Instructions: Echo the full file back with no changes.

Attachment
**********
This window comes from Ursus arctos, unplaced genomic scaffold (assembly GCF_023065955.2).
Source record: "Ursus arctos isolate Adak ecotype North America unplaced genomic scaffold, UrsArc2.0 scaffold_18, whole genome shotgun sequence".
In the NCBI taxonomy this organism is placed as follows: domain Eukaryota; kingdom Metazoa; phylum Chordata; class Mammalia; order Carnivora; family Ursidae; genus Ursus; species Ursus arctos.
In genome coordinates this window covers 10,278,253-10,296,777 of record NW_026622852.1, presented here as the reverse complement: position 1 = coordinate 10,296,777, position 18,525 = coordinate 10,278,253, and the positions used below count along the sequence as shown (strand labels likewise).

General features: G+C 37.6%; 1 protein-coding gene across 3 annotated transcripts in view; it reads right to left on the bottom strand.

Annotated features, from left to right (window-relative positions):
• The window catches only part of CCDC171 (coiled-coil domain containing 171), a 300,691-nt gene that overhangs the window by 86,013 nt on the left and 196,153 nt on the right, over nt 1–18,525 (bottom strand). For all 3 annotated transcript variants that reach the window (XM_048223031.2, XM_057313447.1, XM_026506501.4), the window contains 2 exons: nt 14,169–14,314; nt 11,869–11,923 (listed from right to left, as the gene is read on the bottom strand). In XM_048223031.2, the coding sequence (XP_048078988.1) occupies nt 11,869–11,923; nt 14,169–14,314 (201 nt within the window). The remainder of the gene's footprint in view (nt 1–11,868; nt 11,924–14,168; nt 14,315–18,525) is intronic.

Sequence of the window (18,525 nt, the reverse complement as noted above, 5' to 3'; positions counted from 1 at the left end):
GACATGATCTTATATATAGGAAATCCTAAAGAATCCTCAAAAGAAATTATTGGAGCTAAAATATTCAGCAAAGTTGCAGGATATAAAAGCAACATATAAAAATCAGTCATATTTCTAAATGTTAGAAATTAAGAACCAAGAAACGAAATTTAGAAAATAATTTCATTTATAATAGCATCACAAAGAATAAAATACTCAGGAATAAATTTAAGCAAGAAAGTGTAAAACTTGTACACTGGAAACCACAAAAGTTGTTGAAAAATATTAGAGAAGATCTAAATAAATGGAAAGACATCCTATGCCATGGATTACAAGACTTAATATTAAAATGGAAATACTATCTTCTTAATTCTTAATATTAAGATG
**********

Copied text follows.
This window comes from Ursus arctos, unplaced genomic scaffold (assembly GCF_023065955.2).
Source record: "Ursus arctos isolate Adak ecotype North America unplaced genomic scaffold, UrsArc2.0 scaffold_18, whole genome shotgun sequence".
In the NCBI taxonomy this organism is placed as follows: domain Eukaryota; kingdom Metazoa; phylum Chordata; class Mammalia; order Carnivora; family Ursidae; genus Ursus; species Ursus arctos.
In genome coordinates this window covers 10,278,253-10,296,777 of record NW_026622852.1, presented here as the reverse complement: position 1 = coordinate 10,296,777, position 18,525 = coordinate 10,278,253, and the positions used below count along the sequence as shown (strand labels likewise).

General features: G+C 37.6%; 1 protein-coding gene across 3 annotated transcripts in view; it reads right to left on the bottom strand.

Annotated features, from left to right (window-relative positions):
• The window catches only part of CCDC171 (coiled-coil domain containing 171), a 300,691-nt gene that overhangs the window by 86,013 nt on the left and 196,153 nt on the right, over nt 1–18,525 (bottom strand). For all 3 annotated transcript variants that reach the window (XM_048223031.2, XM_057313447.1, XM_026506501.4), the window contains 2 exons: nt 14,169–14,314; nt 11,869–11,923 (listed from right to left, as the gene is read on the bottom strand). In XM_048223031.2, the coding sequence (XP_048078988.1) occupies nt 11,869–11,923; nt 14,169–14,314 (201 nt within the window). The remainder of the gene's footprint in view (nt 1–11,868; nt 11,924–14,168; nt 14,315–18,525) is intronic.

Sequence of the window (18,525 nt, the reverse complement as noted above, 5' to 3'; positions counted from 1 at the left end):
GACATGATCTTATATATAGGAAATCCTAAAGAATCCTCAAAAGAAATTATTGGAGCTAAAATATTCAGCAAAGTTGCAGGATATAAAAGCAACATATAAAAATCAGTCATATTTCTAAATGTTAGAAATTAAGAACCAAGAAACGAAATTTAGAAAATAATTTCATTTATAATAGCATCACAAAGAATAAAATACTCAGGAATAAATTTAAGCAAGAAAGTGTAAAACTTGTACACTGGAAACCACAAAAGTTGTTGAAAAATATTAGAGAAGATCTAAATAAATGGAAAGACATCCTATGCCATGGATTACAAGACTTAATATTAAAATGGAAATACTATCTTCTTAATTCTTAATATTAAGATG